Angela Y. Davis

  • 1944: Angela Davis was born in Birmingham, Alabama, on January 26 as the first child.
    She grew up in a moderately well-to-do family. Both of her parents were teachers and they provided a model of black activism for their four children. There was a sharp contrast between her middle-class family life and the black schools which she attended and the strong racism in Birmingham.
  • 1959: Davis left home when she was fifteen to attend Elisabeth Irwine, an integrative private high school in New York (she received a scholarship from the "American Friends Southern Negro Student Committee).
  • 1961: Davis went to college in Brandeis, Mass., where she took French as a major.
  • 1963: Davis spent her junior year in Paris, where she had contact with Algerian revolutionaries.
  • 1964: Back in Brandeis she started studying philosophy with Herbert Marcuse, the marxist philosopher.
  • 1965: After she had finished college, Marcuse sent her to West-Germany to study at the "Institute for Social Research" in Frankfurt.
    Living with SDS-leaders in the so called "Factory" she experienced the heyday of the German student movement.
  • 1967: Davis came back to America and continued her studies with Marcuse as her doctoral adviser, now teaching at the University of California in San Diego.
  • 1968: Davis joined the Communist Party of the United States and committed herself to the work in the all-black section called the "Che Lumumba Club".
    In joining the Communist Party she expressed her belief that "the only path of liberation for black people is that which leads toward complete and radical overthrow of the capitalist class".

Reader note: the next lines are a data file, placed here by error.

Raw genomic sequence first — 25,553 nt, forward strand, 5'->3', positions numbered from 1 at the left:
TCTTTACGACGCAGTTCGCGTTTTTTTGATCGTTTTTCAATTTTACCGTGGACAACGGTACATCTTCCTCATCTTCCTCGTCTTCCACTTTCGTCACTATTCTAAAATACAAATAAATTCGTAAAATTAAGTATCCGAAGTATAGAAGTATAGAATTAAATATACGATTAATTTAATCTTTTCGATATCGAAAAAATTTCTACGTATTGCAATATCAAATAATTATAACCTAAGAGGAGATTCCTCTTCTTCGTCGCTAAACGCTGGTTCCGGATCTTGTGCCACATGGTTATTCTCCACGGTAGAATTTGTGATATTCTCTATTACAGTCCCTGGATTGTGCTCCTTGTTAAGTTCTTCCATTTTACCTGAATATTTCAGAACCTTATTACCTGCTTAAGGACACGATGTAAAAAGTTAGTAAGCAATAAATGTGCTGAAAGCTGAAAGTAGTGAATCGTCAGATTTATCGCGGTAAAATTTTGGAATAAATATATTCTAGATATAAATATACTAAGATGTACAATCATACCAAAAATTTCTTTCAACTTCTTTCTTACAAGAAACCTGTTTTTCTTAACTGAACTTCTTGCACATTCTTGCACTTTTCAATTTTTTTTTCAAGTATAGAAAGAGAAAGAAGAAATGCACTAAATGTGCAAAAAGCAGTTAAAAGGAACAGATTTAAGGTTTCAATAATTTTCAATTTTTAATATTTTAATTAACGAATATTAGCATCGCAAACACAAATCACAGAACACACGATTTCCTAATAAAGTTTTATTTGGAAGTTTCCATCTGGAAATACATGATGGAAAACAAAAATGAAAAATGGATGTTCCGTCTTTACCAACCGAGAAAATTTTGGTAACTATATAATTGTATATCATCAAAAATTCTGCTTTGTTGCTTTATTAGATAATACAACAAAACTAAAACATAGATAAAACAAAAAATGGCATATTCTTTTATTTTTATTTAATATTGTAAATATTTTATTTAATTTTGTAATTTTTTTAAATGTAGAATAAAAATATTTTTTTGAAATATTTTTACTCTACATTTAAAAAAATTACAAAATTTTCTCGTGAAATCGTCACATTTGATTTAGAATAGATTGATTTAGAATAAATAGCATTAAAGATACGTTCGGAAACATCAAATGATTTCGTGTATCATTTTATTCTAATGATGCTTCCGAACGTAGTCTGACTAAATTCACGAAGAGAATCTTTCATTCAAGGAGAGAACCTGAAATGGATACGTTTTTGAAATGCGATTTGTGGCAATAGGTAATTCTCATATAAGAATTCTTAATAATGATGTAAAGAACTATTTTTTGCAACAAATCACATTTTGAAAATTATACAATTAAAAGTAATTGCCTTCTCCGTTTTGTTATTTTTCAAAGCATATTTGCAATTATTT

• 1969: In the Spring Davis was hired by the Philosophy Department of UCLA as an assistant professor, fired illegally by the Regents in September because of her membership in the Communist Party, and finally rehired due to the pressure from her colleagues, students and the critical public.
  • 1970: Looking for a reason to fire her the Regents finally found one in her participation in the defense of the "Soledad Brothers" (accused of having killed a prison guard).
    On August 7, the shootout in the Marin County Center (San Rafael, California) took place. Jonathan Jackson tried unsuccessfully to free his brother George, one of the Soledad Brothers, by taking hostages.
    On August 11, the F.B.I. issued a warrant for Angela Davis's arrest. She was accused of having bought the guns for the shootout and therefore charged with murder, kidnapping and conspiracy in the events of August 7.
    On October 13, she was arrested by the F.B.I. in New York. Her arrest evoked a world-wide political campaign for her defense.
  • 1972: After she spent sixteen month in prison, Davis's trial finally started on February 27. Acting as her own co-counsel she was judged by an all-white jury.
    On June 4, she was acquitted of all charges.

Books by and about Angela Y. Davis

Davis, Angela Yvonne: Angela Davis - An Autobiography. New York, Random House, 1974.

Davis, Angela Yvonne: If They Come in the Morning: Voices of Resistance. New York, Third Press, 1971.

Davis, Angela Yvonne: Women, Race and Class. New York, Random House, 1981.

Ashman, Charles R.: The People vs. Angela Davis. New York, Pinnacle Books, 1972.

Aptheker, Bettina: The Morning Breaks: The Trial of Angela Davis. New York, International Publishers, 1975.

Major, Reginald: Justice in the Round: The Trial of Angela Davis. New York Third Press, 1973.

Nadelson, Regina: Who is Angela Davis? The Biography of a Revolutionary. New York, P.H. Wyden, 1972.

New York Committee to Free Angela Davis. A Political Biography of Angela Davis. 1971.

Parker, J.: Angela Davis: The Making of a Revolutionary, Arlington House, 1973.

Timothy, Mary: Jury Woman: The Story of the Trial of Angela Y. Davis. Written by a member of the jury. San Francisco, Glide Publications, 1975.

prepared for the web by Harold Marcuse, Dec. 21, 2002, updated 5/18/05
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